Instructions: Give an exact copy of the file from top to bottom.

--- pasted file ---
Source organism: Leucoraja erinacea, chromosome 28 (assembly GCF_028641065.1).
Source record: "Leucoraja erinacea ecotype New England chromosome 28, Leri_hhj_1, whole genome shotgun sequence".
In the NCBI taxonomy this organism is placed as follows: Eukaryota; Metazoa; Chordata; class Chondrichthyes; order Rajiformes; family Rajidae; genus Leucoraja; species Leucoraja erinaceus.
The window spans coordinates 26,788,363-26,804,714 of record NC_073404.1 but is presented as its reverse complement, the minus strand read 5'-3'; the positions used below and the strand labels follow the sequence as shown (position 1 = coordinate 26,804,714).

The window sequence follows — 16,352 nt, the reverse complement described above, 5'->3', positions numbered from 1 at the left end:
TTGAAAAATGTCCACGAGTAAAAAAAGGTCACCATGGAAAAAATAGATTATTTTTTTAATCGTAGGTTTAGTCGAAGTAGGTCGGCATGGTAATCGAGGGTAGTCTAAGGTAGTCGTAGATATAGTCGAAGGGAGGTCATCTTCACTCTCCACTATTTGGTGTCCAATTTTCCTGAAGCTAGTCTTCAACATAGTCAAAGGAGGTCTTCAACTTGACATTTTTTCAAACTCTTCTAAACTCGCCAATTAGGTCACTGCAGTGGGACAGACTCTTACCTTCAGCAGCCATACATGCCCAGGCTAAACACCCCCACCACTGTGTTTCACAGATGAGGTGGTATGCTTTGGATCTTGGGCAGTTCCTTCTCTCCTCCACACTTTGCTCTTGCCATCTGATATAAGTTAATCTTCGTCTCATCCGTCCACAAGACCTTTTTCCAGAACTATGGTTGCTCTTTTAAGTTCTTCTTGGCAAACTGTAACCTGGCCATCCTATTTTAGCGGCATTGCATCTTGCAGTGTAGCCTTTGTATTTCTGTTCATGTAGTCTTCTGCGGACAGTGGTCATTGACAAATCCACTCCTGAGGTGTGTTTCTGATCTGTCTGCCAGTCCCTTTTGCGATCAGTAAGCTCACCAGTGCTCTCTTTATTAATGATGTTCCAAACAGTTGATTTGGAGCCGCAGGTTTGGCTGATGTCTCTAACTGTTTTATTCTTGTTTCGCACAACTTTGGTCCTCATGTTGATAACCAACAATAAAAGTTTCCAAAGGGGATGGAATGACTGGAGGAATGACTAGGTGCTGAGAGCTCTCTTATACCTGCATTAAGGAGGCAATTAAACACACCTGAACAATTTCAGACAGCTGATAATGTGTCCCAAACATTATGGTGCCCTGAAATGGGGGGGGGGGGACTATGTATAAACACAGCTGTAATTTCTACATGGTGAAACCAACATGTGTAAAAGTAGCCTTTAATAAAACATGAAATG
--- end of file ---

Source organism: Leucoraja erinacea, chromosome 28 (assembly GCF_028641065.1).
Source record: "Leucoraja erinacea ecotype New England chromosome 28, Leri_hhj_1, whole genome shotgun sequence".
In the NCBI taxonomy this organism is placed as follows: Eukaryota; Metazoa; Chordata; class Chondrichthyes; order Rajiformes; family Rajidae; genus Leucoraja; species Leucoraja erinaceus.
The window spans coordinates 26,788,363-26,804,714 of record NC_073404.1 but is presented as its reverse complement, the minus strand read 5'-3'; the positions used below and the strand labels follow the sequence as shown (position 1 = coordinate 26,804,714).

The window sequence follows — 16,352 nt, the reverse complement described above, 5'->3', positions numbered from 1 at the left end:
TTGAAAAATGTCCACGAGTAAAAAAAGGTCACCATGGAAAAAATAGATTATTTTTTTAATCGTAGGTTTAGTCGAAGTAGGTCGGCATGGTAATCGAGGGTAGTCTAAGGTAGTCGTAGATATAGTCGAAGGGAGGTCATCTTCACTCTCCACTATTTGGTGTCCAATTTTCCTGAAGCTAGTCTTCAACATAGTCAAAGGAGGTCTTCAACTTGACATTTTTTCAAACTCTTCTAAACTCGCCAATTAGGTCACTGCAGTGGGACAGACTCTTACCTTCAGCAGCCATACATGCCCAGGCTAAACACCCCCACCACTGTGTTTCACAGATGAGGTGGTATGCTTTGGATCTTGGGCAGTTCCTTCTCTCCTCCACACTTTGCTCTTGCCATCTGATATAAGTTAATCTTCGTCTCATCCGTCCACAAGACCTTTTTCCAGAACTATGGTTGCTCTTTTAAGTTCTTCTTGGCAAACTGTAACCTGGCCATCCTATTTTAGCGGCATTGCATCTTGCAGTGTAGCCTTTGTATTTCTGTTCATGTAGTCTTCTGCGGACAGTGGTCATTGACAAATCCACTCCTGAGGTGTGTTTCTGATCTGTCTGCCAGTCCCTTTTGCGATCAGTAAGCTCACCAGTGCTCTCTTTATTAATGATGTTCCAAACAGTTGATTTGGAGCCGCAGGTTTGGCTGATGTCTCTAACTGTTTTATTCTTGTTTCGCACAACTTTGGTCCTCATGTTGATAACCAACAATAAAAGTTTCCAAAGGGGATGGAATGACTGGAGGAATGACTAGGTGCTGAGAGCTCTCTTATACCTGCATTAAGGAGGCAATTAAACACACCTGAACAATTTCAGACAGCTGATAATGTGTCCCAAACATTATGGTGCCCTGAAATGGGGGGGGGGGGACTATGTATAAACACAGCTGTAATTTCTACATGGTGAAACCAACATGTGTAAAAGTAGCCTTTAATAAAACATGAAATG